One way to connect an RFM12B to a Raspberry Pi is to simply plug in a JeeLink, using the built-in USB capabilities of the RPi. But that’s a bit of a detour – why go through USB?
Since the JeeNode’s FTDI connector can use 5V power and has TX/RX pins at 3.3V logic level, it’s actually a perfect match for directly connecting to a Raspberry Pi. Let’s do it.
I’ll be using the command shell on the RPi, using a network SSH connection, but this could also be done from the console with a keyboard, of course.
There are a couple of hurdles we’ll need to overcome. First one is to figure out which pins to use on the RPi’s 26-pin I/O connector. I found a good schematic on elinux.org:
We’re going to use 4 pins: 5V, Ground, TXD, and RXD. But first, let’s figure out how to reach those pins in Linux. I found out that the serial port we need is “ttyAMA0″:
$ ls -l /dev/ttyAMA0 crw-rw—- 1 root tty 204, 64 Sep 16 17:13 /dev/ttyAMA0 $
That port is only accessible by users in access group “tty” (and root). So first, let’s make sure user “pi” can access it, by adding ourselves to that group:
sudo usermod -a -G tty pi
Now logout and log back in to make these changes take effect.
> Note: not all RPi Linux distro’s are set up in the same way. If ttyAMA0’s group is “dialout” instead of “tty”, chances are that you’re already a member (type “id” to find out). In that case, skip the above usermod command.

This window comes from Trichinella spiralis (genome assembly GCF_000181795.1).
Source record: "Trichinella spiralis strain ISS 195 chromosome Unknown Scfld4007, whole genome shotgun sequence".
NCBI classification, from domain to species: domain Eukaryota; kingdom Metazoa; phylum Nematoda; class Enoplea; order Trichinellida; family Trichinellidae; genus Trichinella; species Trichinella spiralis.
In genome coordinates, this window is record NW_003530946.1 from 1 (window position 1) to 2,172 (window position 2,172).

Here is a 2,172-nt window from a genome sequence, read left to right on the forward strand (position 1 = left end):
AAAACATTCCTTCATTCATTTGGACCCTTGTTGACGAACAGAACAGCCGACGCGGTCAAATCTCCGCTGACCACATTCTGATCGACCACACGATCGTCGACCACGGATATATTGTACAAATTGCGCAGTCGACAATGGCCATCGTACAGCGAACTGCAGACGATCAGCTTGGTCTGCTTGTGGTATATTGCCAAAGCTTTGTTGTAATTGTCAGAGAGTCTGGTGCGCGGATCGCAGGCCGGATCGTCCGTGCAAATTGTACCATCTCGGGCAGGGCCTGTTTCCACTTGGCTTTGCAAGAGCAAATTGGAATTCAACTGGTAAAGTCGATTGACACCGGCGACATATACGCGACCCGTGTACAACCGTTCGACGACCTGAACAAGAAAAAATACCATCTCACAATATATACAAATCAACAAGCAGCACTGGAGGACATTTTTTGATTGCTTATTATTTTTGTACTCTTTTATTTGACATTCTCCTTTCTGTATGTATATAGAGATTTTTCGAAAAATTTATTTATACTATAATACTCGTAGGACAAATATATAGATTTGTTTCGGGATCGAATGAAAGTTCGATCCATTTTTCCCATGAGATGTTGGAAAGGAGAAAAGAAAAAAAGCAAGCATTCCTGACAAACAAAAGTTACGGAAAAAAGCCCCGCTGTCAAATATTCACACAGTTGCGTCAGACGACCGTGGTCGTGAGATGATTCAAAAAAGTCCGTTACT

But that’s not all. By default, there’s a “getty” process running on this serial port:
$ ps ax | grep getty 2126 tty1 Ss+ 0:00 /sbin/getty –noclear 38400 tty1 2127 tty2 Ss+ 0:00 /sbin/getty 38400 tty2 2128 tty3 Ss+ 0:00 /sbin/getty 38400 tty3 2129 tty4 Ss+ 0:00 /sbin/getty 38400 tty4 2130 tty5 Ss+ 0:00 /sbin/getty 38400 tty5 2131 tty6 Ss+ 0:00 /sbin/getty 38400 tty6 2132 ? Ss+ 0:00 /sbin/getty -L ttyAMA0 115200 vt100 2292 pts/0 S+ 0:00 grep getty $
This lets you connect to the serial port and login. Very convenient, but in this case we don’t want to log in, we want to take over control of this serial port for talking to the JeeNode. So we have to disable getty on ttyAMA0:
- edit the file /etc/inittab as root (I used “sudo vi /etc/inittab”)
- change this line:
T0:23:respawn:/sbin/getty -L ttyAMA0 115200 vt100to
#T0:23:respawn:/sbin/getty -L ttyAMA0 115200 vt100. I.e. comment it out, and save these changes.
- run the command “sudo kill -1 1″ to pick up these inittab changes
And that’s it. There is no longer a process trying to respond to our serial port.
> Note: again, this may not be needed if you don’t see “ttyAMA0″ listed in the ps output.
You also have to make sure that the kernel doesn’t log its console output to this serial port. Look in the file “/boot/cmdline.txt” and remove the text
console=ttyAMA0,115200 kgdboc=ttyAMA0,115200 if present. Then reboot.
Now we’re ready for a quick loopback test:
Connect a single jumper as indicated (a little jumper block would also work), connecting RXD with TXD. This means that everything sent out serially will be sent back and received serially as well. A very convenient test that we’ve got all the Linux stuff set up properly.
For more detail: Serial hookup JeeNode to Raspberry Pi